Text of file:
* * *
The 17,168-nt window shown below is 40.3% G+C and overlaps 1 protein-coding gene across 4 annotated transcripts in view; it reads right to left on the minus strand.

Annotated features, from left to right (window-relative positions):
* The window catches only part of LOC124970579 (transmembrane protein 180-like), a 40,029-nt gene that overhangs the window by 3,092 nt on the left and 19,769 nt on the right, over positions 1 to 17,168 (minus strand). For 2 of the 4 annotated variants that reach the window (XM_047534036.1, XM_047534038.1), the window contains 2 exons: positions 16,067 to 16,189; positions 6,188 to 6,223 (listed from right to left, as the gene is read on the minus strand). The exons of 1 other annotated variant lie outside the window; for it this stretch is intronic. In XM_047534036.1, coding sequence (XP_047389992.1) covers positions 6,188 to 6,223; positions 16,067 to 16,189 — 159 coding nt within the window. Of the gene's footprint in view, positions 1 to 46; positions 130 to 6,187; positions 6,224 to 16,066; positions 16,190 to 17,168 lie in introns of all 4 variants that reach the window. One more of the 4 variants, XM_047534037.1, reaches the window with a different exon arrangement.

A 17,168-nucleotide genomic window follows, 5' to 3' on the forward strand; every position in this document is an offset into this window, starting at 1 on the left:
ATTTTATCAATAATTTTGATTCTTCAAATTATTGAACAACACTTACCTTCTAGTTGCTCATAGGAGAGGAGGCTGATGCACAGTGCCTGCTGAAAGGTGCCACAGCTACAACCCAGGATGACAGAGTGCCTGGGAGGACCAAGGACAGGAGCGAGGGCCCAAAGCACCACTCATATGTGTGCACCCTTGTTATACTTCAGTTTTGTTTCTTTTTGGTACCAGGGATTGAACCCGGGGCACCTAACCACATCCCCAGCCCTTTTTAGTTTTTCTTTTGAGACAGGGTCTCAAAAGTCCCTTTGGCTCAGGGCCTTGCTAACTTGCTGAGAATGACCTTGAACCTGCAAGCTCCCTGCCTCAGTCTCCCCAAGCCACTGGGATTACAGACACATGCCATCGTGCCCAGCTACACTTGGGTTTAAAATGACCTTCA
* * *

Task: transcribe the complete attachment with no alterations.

The 17,168-nt window shown below is 40.3% G+C and overlaps 1 protein-coding gene across 4 annotated transcripts in view; it reads right to left on the minus strand.

Annotated features, from left to right (window-relative positions):
* The window catches only part of LOC124970579 (transmembrane protein 180-like), a 40,029-nt gene that overhangs the window by 3,092 nt on the left and 19,769 nt on the right, over positions 1 to 17,168 (minus strand). For 2 of the 4 annotated variants that reach the window (XM_047534036.1, XM_047534038.1), the window contains 2 exons: positions 16,067 to 16,189; positions 6,188 to 6,223 (listed from right to left, as the gene is read on the minus strand). The exons of 1 other annotated variant lie outside the window; for it this stretch is intronic. In XM_047534036.1, coding sequence (XP_047389992.1) covers positions 6,188 to 6,223; positions 16,067 to 16,189 — 159 coding nt within the window. Of the gene's footprint in view, positions 1 to 46; positions 130 to 6,187; positions 6,224 to 16,066; positions 16,190 to 17,168 lie in introns of all 4 variants that reach the window. One more of the 4 variants, XM_047534037.1, reaches the window with a different exon arrangement.

A 17,168-nucleotide genomic window follows, 5' to 3' on the forward strand; every position in this document is an offset into this window, starting at 1 on the left:
ATTTTATCAATAATTTTGATTCTTCAAATTATTGAACAACACTTACCTTCTAGTTGCTCATAGGAGAGGAGGCTGATGCACAGTGCCTGCTGAAAGGTGCCACAGCTACAACCCAGGATGACAGAGTGCCTGGGAGGACCAAGGACAGGAGCGAGGGCCCAAAGCACCACTCATATGTGTGCACCCTTGTTATACTTCAGTTTTGTTTCTTTTTGGTACCAGGGATTGAACCCGGGGCACCTAACCACATCCCCAGCCCTTTTTAGTTTTTCTTTTGAGACAGGGTCTCAAAAGTCCCTTTGGCTCAGGGCCTTGCTAACTTGCTGAGAATGACCTTGAACCTGCAAGCTCCCTGCCTCAGTCTCCCCAAGCCACTGGGATTACAGACACATGCCATCGTGCCCAGCTACACTTGGGTTTAAAATGACCTTCA